The name “Punjab” means “land of five rivers” and derives from the Persian words ‘punj’ meaning five, and ‘ab’ meaning water. The rivers, tributaries of the Indus River, are the Jhelum, Chenab Ravi, Sutlej and Beas. The five rivers, now divided between India and Pakistan, merge to form the Panjnad, which joins the Indus. Beas River joins with the Sutlej near the Harike Barrage in Indian Punjab.
The Punjab Regiment of India was formed from the 2nd Punjab Regiment of the British Indian Army in 1947. It is one of the oldest regiments still in service in the Indian Armyand has taken part in various battles and wars winning numerous honours for the same. It is one of the most acclaimed regiments of the Indian Army.
Prior to independence and partition there were a number of "Punjab regiments" in the British India. These were amalgamated to form six regiments: the 1st Punjab Regiment, the 2nd Punjab Regiment, the 8th Punjab Regiment, the 14th Punjab Regiment, the 15th Punjab Regiment and the 16th Punjab Regiment.
At the onset of independence in 1947, the 1st, 8th, 14th, 15th and 16th Punjab Regiment went over to the newly raised Pakistan army, while the 2nd Punjab Regiment was retained in the Indian Army. Troops were transferred between regiments based on whether the soldiers would be a part of Pakistan or India.
The Punjab Regiment is one of the oldest in the Indian Army. The first battalion which today constitutes this regiment was raised in 1805. This was done by the then Maharaja of Patiala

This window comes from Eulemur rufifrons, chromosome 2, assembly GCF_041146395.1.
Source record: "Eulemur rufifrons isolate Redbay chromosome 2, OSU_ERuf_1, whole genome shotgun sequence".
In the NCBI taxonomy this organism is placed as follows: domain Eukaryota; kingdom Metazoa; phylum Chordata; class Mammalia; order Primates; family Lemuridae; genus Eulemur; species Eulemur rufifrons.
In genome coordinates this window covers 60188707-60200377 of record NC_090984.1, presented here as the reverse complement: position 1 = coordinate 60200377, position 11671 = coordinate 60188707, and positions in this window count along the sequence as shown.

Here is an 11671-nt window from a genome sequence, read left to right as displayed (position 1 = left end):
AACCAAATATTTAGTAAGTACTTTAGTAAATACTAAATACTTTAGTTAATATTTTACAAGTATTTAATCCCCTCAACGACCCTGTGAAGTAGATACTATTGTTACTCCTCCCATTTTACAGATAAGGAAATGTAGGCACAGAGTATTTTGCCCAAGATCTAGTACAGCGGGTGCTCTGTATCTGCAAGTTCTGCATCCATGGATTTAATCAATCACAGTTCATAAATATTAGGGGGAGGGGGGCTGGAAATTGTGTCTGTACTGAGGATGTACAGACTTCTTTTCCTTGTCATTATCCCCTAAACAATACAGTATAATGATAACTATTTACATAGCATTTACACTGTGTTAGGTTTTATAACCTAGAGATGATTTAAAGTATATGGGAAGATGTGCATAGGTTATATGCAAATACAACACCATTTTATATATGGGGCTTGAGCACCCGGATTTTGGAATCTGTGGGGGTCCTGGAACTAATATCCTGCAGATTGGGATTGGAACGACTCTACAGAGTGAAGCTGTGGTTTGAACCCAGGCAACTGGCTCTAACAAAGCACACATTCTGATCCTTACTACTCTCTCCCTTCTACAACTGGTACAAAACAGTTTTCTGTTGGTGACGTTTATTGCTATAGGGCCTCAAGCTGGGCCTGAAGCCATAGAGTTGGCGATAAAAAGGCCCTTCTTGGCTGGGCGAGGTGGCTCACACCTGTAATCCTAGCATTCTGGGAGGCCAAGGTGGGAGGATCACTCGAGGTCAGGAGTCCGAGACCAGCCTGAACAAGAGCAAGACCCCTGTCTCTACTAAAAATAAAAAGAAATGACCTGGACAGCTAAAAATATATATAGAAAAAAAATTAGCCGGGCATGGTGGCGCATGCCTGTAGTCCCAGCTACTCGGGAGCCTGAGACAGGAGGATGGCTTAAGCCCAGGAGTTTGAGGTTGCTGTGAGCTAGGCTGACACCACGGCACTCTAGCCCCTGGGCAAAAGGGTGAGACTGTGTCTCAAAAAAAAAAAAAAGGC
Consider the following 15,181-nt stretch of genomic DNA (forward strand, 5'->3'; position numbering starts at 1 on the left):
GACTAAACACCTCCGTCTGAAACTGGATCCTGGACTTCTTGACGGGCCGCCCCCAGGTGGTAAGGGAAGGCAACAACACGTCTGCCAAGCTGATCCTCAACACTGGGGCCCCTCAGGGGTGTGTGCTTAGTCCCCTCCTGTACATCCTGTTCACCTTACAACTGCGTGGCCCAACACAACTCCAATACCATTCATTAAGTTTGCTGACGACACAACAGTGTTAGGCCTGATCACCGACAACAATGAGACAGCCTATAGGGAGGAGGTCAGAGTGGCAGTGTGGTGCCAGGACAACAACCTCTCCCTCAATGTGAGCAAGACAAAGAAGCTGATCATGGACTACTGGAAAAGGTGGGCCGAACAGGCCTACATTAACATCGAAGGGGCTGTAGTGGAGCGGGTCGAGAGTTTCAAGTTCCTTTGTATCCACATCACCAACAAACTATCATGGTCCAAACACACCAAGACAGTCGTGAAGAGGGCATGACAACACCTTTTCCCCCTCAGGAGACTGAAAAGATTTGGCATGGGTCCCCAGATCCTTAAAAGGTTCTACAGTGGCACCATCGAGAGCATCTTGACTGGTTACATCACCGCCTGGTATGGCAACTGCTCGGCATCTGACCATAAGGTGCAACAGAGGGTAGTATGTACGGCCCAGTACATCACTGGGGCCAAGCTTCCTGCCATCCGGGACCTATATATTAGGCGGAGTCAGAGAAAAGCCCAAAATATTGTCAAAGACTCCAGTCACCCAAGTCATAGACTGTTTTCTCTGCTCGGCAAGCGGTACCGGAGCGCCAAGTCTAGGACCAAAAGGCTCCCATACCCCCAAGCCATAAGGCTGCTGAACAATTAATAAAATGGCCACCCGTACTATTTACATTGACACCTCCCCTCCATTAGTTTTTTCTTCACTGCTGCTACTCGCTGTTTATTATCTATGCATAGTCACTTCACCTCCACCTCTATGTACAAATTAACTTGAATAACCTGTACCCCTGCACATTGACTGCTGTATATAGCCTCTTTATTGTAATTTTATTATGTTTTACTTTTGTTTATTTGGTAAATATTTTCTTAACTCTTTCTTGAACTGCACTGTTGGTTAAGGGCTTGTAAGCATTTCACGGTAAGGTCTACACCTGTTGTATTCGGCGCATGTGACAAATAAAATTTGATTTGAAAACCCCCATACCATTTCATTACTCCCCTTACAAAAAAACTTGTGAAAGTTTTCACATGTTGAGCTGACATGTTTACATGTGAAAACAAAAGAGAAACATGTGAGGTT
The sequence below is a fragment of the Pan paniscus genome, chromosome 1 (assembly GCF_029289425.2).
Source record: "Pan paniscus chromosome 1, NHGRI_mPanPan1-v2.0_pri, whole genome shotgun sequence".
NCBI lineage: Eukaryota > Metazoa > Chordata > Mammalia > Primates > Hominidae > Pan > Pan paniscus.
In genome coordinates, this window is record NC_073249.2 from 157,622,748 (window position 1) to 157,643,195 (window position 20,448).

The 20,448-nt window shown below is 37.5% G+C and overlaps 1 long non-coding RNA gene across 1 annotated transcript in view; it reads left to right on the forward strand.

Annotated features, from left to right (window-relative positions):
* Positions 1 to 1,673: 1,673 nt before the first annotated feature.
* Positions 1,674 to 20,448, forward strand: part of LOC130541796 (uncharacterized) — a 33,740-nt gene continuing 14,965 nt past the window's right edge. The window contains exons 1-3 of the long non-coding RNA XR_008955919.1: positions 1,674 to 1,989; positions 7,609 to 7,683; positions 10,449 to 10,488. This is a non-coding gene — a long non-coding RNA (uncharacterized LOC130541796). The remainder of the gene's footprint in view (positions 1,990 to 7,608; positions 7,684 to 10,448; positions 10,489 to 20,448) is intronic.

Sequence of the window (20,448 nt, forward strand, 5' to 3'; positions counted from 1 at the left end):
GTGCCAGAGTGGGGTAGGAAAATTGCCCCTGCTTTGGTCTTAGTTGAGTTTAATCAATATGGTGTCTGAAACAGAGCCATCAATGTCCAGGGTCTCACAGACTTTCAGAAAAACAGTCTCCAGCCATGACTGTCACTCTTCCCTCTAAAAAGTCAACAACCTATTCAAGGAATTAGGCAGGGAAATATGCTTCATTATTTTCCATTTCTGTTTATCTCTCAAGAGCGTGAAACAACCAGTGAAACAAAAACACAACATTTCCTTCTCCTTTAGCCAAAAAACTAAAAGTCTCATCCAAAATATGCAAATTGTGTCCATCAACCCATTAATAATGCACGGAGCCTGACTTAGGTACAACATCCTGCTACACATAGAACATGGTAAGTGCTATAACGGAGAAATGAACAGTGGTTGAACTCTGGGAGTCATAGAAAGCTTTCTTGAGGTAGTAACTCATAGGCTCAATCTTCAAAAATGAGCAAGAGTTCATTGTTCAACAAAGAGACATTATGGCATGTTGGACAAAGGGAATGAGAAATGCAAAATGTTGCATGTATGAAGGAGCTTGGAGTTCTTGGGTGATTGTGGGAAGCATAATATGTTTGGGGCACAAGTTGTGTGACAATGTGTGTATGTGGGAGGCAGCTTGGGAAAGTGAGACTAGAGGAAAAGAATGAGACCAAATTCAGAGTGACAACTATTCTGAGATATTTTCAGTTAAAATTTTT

The first four British-raised battalions of what later became the 2nd Punjab Regiment and finally the Punjab Regiment, were raised during the hostilities in the Carnatic in South India between 1761 and 1776. The numbers and titles of the battalions changed during the successive reorganisations of the Madras Presidency Army,
The British Indian Army and the Indian Army during the 18th, 19th and 20th Centuries. The names changed from Coast Sepoys to Carnatic Infantry, Madras Native Infantry, Punjabis and finally to the Punjab Regiment. After 1857, the British applied the Martial Races theory and north Indian troops replaced the South Indians, the regiment eventually being renamed as The Punjab Regiment.
Through nearly two hundred years of exciting and arduous journey the battalions of the Punjab Regiment saw the birth, growth and fulfillment of the British rule. They took part in many wars that affected the destiny of millions and survived many changes of organization and destination.
One thing above all a tradition of gallantry and loyalty remained a guiding light to the officers and men of the Regiment and shortly before partition as a token of recognition of the Regiment’s meritorious services and faithfulness and being senior in service of all the Corps and units Punjab Regiment Group This hackle, much prized by all ranks, further cemented the bond between them is unmatchable to describe.
Today Stamp despite of Uniforms of 1799, 1901 & 1979 and badge: Punjab Regiment Department of Posts issued Commemorative postage stamps on Punjab Regiment on its Fourth Reunion
Issued Date: 20. 02.1979
Denomination: 25 Paise